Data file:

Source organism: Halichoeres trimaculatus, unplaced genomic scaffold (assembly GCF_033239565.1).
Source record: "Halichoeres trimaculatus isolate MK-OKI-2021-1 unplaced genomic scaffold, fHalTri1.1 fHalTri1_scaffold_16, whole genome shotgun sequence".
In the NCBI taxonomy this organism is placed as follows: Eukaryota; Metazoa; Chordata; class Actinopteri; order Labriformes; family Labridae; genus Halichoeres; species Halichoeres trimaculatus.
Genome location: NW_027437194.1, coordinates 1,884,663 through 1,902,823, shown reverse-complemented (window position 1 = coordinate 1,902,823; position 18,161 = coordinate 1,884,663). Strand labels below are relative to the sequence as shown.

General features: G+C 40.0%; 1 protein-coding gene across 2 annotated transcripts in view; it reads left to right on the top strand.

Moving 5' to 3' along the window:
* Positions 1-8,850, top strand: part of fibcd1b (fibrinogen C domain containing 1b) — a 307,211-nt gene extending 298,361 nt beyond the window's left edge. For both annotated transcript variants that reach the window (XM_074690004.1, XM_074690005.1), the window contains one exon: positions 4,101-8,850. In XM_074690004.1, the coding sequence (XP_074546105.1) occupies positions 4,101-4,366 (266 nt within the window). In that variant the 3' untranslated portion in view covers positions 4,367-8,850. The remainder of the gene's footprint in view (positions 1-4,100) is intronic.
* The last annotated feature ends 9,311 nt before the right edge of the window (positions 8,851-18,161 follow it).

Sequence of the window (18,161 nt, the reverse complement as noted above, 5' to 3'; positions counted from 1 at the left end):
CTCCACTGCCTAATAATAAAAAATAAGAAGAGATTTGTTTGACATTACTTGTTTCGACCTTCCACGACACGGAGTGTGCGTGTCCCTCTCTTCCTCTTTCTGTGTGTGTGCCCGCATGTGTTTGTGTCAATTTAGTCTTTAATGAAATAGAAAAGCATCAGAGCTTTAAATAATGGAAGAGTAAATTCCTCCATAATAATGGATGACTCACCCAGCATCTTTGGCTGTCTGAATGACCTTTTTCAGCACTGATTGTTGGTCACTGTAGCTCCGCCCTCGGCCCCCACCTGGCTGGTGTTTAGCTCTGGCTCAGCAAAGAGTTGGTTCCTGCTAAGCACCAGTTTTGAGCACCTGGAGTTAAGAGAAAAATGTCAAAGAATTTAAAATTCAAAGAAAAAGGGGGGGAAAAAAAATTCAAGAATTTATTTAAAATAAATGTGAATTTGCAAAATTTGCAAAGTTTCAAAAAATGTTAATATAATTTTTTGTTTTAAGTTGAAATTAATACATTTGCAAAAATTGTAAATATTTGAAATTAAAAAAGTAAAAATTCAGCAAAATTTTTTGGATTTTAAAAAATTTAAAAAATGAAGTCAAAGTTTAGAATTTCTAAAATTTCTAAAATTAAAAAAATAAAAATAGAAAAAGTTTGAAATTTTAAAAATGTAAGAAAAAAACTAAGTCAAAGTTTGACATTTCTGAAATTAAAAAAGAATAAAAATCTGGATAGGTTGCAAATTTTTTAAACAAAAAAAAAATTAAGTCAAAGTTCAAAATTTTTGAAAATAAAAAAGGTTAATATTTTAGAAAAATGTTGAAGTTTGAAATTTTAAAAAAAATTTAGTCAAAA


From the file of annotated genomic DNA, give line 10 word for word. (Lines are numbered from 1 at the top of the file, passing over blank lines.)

CTCCACTGCCTAATAATAAAAAATAAGAAGAGATTTGTTTGACATTACTTGTTTCGACCTTCCACGACACGGAGTGTGCGTGTCCCTCTCTTCCTCTTTCTGTGTGTGTGCCCGCATGTGTTTGTGTCAATTTAGTCTTTAATGAAATAGAAAAGCATCAGAGCTTTAAATAATGGAAGAGTAAATTCCTCCATAATAATGGATGACTCACCCAGCATCTTTGGCTGTCTGAATGACCTTTTTCAGCACTGATTGTTGGTCACTGTAGCTCCGCCCTCGGCCCCCACCTGGCTGGTGTTTAGCTCTGGCTCAGCAAAGAGTTGGTTCCTGCTAAGCACCAGTTTTGAGCACCTGGAGTTAAGAGAAAAATGTCAAAGAATTTAAAATTCAAAGAAAAAGGGGGGGAAAAAAAATTCAAGAATTTATTTAAAATAAATGTGAATTTGCAAAATTTGCAAAGTTTCAAAAAATGTTAATATAATTTTTTGTTTTAAGTTGAAATTAATACATTTGCAAAAATTGTAAATATTTGAAATTAAAAAAGTAAAAATTCAGCAAAATTTTTTGGATTTTAAAAAATTTAAAAAATGAAGTCAAAGTTTAGAATTTCTAAAATTTCTAAAATTAAAAAAATAAAAATAGAAAAAGTTTGAAATTTTAAAAATGTAAGAAAAAAACTAAGTCAAAGTTTGACATTTCTGAAATTAAAAAAGAATAAAAATCTGGATAGGTTGCAAATTTTTTAAACAAAAAAAAAATTAAGTCAAAGTTCAAAATTTTTGAAAATAAAAAAGGTTAATATTTTAGAAAAATGTTGAAGTTTGAAATTTTAAAAAAAATTTAGTCAAAA